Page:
Catch-Up Day & Looking Ahead

The past few days have been consumed with finishing up a very exciting project with a players’ association from an ICSOM ensemble. Before the work is coming to a close at the beginning of next month, I’ll be joining members from the group’s orchestra committee and their Local AFM president to present an outline of the project at next week’s ICSOM conference in Minneapolis, MN. All of the details about the program and which group I’m working with will be published here at Adaptistration following the conference but suffice to say, it has been a fantastic project; one which will help establish the requirements for a healthy working environment between musicians, managers, and board members. There’s much more to share but you’ll have to wait until next week (although with a little creative digging on your part, you’ll likely find more details before then).

About Drew McManus

"I hear that every time you show up to work with an orchestra, people get fired." Those were the first words out of an executive's mouth after her board chair introduced us. That executive is now a dear colleague and friend but the day that consulting contract began with her orchestra, she was convinced I was a hatchet-man brought in by the board to clean house.

I understand where the trepidation comes from as a great deal of my consulting and technology provider work for arts organizations involves due diligence, separating fact from fiction, interpreting spin, as well as performance review and oversight. So yes, sometimes that work results in one or two individuals "aggressively embracing career change" but far more often than not, it reinforces and clarifies exactly what works and why.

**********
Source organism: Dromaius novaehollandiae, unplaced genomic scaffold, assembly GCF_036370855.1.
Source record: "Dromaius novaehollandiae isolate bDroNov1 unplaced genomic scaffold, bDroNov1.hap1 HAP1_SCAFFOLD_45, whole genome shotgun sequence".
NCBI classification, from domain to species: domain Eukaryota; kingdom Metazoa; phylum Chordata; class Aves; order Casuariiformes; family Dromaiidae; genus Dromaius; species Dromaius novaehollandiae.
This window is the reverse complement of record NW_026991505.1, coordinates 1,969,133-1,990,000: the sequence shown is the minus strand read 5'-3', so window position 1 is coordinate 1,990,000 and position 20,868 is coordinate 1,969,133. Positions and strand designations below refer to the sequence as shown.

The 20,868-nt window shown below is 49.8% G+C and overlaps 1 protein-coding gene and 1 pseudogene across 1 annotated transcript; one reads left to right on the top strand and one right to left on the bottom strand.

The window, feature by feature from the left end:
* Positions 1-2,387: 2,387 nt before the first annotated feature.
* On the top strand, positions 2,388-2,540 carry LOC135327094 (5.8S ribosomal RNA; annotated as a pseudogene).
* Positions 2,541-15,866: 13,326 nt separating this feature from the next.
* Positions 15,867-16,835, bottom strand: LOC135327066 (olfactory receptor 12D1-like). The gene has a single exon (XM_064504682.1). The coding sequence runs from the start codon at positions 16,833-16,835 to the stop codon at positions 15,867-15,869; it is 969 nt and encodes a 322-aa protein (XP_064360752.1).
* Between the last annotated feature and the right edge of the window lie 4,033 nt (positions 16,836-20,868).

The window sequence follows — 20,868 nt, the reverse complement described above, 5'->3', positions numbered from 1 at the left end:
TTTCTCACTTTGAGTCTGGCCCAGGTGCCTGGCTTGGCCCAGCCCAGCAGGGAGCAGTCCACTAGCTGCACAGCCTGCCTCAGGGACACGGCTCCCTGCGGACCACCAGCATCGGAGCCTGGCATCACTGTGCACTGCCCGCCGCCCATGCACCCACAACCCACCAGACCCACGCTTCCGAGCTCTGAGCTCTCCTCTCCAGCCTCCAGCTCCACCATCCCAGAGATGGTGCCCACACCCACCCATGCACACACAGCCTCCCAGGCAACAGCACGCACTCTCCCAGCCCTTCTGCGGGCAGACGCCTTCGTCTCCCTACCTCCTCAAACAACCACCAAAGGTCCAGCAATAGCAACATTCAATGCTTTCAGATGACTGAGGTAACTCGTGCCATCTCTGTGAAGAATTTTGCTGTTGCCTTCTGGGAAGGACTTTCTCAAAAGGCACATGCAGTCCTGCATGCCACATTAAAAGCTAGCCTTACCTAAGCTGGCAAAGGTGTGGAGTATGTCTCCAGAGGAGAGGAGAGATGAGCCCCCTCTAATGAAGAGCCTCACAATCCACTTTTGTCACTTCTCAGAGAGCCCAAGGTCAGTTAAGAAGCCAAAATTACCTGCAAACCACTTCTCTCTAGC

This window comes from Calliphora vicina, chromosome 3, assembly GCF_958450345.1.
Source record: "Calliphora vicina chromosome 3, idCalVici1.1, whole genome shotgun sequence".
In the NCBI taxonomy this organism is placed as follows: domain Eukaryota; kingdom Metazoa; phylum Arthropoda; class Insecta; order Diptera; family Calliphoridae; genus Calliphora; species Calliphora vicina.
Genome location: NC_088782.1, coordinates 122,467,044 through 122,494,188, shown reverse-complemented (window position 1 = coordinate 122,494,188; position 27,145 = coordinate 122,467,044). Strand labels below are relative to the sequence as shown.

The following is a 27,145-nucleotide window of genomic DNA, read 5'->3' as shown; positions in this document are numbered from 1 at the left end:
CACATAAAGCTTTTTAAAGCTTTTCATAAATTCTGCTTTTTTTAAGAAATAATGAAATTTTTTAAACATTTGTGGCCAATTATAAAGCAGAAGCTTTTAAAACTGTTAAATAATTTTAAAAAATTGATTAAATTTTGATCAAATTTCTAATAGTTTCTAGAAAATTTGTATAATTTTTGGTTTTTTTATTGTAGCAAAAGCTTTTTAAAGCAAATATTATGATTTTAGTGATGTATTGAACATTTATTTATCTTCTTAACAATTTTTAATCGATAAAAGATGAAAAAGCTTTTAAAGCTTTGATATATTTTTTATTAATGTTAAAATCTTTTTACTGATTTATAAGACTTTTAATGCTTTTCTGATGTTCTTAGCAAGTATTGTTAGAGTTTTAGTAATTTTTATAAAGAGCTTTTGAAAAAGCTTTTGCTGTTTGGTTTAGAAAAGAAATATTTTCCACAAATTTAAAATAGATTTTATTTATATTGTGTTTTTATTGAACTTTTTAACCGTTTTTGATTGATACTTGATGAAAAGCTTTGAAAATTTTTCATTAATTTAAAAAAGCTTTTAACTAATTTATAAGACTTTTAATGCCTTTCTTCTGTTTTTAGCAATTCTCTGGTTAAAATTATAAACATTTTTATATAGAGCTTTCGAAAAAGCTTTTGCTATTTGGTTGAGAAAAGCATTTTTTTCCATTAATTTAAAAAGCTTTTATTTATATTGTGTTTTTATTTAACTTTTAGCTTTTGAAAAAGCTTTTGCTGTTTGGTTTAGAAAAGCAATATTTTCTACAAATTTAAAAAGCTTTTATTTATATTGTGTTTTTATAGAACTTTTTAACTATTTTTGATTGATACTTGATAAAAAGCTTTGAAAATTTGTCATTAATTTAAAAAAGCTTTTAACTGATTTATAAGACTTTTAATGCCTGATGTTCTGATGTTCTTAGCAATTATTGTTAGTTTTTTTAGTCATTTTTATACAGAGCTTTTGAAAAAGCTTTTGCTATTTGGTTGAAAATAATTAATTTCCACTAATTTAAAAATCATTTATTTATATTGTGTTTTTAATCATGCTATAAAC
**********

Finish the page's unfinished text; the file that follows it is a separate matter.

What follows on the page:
In short, it doesn't matter if you know where all the bodies are buried if you can't keep your own clients out of the ground, and I'm fortunate enough to say that for more than 15 years, I've done exactly that for groups of all budget size from Qatar to Kathmandu.

For fun, I write a daily blog about the orchestra business, provide a platform for arts insiders to speak their mind, keep track of what people in this business get paid, help write a satirical cartoon about orchestra life, hack the arts, and love a good coffee drink.

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